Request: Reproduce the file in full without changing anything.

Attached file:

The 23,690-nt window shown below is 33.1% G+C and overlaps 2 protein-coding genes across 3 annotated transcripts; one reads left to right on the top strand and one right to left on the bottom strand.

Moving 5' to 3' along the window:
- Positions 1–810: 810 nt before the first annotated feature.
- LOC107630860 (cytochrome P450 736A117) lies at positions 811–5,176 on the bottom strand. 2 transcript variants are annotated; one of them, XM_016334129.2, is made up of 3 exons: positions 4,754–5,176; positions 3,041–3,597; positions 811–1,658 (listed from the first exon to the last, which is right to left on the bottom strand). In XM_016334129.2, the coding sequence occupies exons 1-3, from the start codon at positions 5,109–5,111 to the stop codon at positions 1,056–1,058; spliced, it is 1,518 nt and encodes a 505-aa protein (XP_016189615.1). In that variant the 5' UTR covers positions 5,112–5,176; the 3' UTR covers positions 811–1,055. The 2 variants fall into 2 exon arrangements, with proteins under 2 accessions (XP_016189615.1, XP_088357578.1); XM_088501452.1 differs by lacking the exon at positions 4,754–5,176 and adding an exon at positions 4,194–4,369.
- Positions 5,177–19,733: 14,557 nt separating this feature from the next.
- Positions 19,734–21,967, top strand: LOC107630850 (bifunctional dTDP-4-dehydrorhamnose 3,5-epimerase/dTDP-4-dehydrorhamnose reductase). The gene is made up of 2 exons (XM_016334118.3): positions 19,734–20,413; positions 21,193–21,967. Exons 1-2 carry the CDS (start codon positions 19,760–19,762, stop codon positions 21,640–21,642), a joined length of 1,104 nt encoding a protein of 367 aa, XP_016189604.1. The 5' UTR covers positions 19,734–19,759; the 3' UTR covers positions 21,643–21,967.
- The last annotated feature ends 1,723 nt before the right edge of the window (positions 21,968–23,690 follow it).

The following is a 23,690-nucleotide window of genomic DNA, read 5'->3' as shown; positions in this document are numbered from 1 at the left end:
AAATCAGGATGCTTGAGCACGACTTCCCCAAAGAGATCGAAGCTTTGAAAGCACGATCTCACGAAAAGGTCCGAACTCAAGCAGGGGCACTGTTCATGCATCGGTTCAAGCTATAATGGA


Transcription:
The 23,690-nt window shown below is 33.1% G+C and overlaps 2 protein-coding genes across 3 annotated transcripts; one reads left to right on the top strand and one right to left on the bottom strand.

Moving 5' to 3' along the window:
- Positions 1–810: 810 nt before the first annotated feature.
- LOC107630860 (cytochrome P450 736A117) lies at positions 811–5,176 on the bottom strand. 2 transcript variants are annotated; one of them, XM_016334129.2, is made up of 3 exons: positions 4,754–5,176; positions 3,041–3,597; positions 811–1,658 (listed from the first exon to the last, which is right to left on the bottom strand). In XM_016334129.2, the coding sequence occupies exons 1-3, from the start codon at positions 5,109–5,111 to the stop codon at positions 1,056–1,058; spliced, it is 1,518 nt and encodes a 505-aa protein (XP_016189615.1). In that variant the 5' UTR covers positions 5,112–5,176; the 3' UTR covers positions 811–1,055. The 2 variants fall into 2 exon arrangements, with proteins under 2 accessions (XP_016189615.1, XP_088357578.1); XM_088501452.1 differs by lacking the exon at positions 4,754–5,176 and adding an exon at positions 4,194–4,369.
- Positions 5,177–19,733: 14,557 nt separating this feature from the next.
- Positions 19,734–21,967, top strand: LOC107630850 (bifunctional dTDP-4-dehydrorhamnose 3,5-epimerase/dTDP-4-dehydrorhamnose reductase). The gene is made up of 2 exons (XM_016334118.3): positions 19,734–20,413; positions 21,193–21,967. Exons 1-2 carry the CDS (start codon positions 19,760–19,762, stop codon positions 21,640–21,642), a joined length of 1,104 nt encoding a protein of 367 aa, XP_016189604.1. The 5' UTR covers positions 19,734–19,759; the 3' UTR covers positions 21,643–21,967.
- The last annotated feature ends 1,723 nt before the right edge of the window (positions 21,968–23,690 follow it).

The following is a 23,690-nucleotide window of genomic DNA, read 5'->3' as shown; positions in this document are numbered from 1 at the left end:
AAATCAGGATGCTTGAGCACGACTTCCCCAAAGAGATCGAAGCTTTGAAAGCACGATCTCACGAAAAGGTCCGAACTCAAGCAGGGGCACTGTTCATGCATCGGTTCAAGCTATAATGGA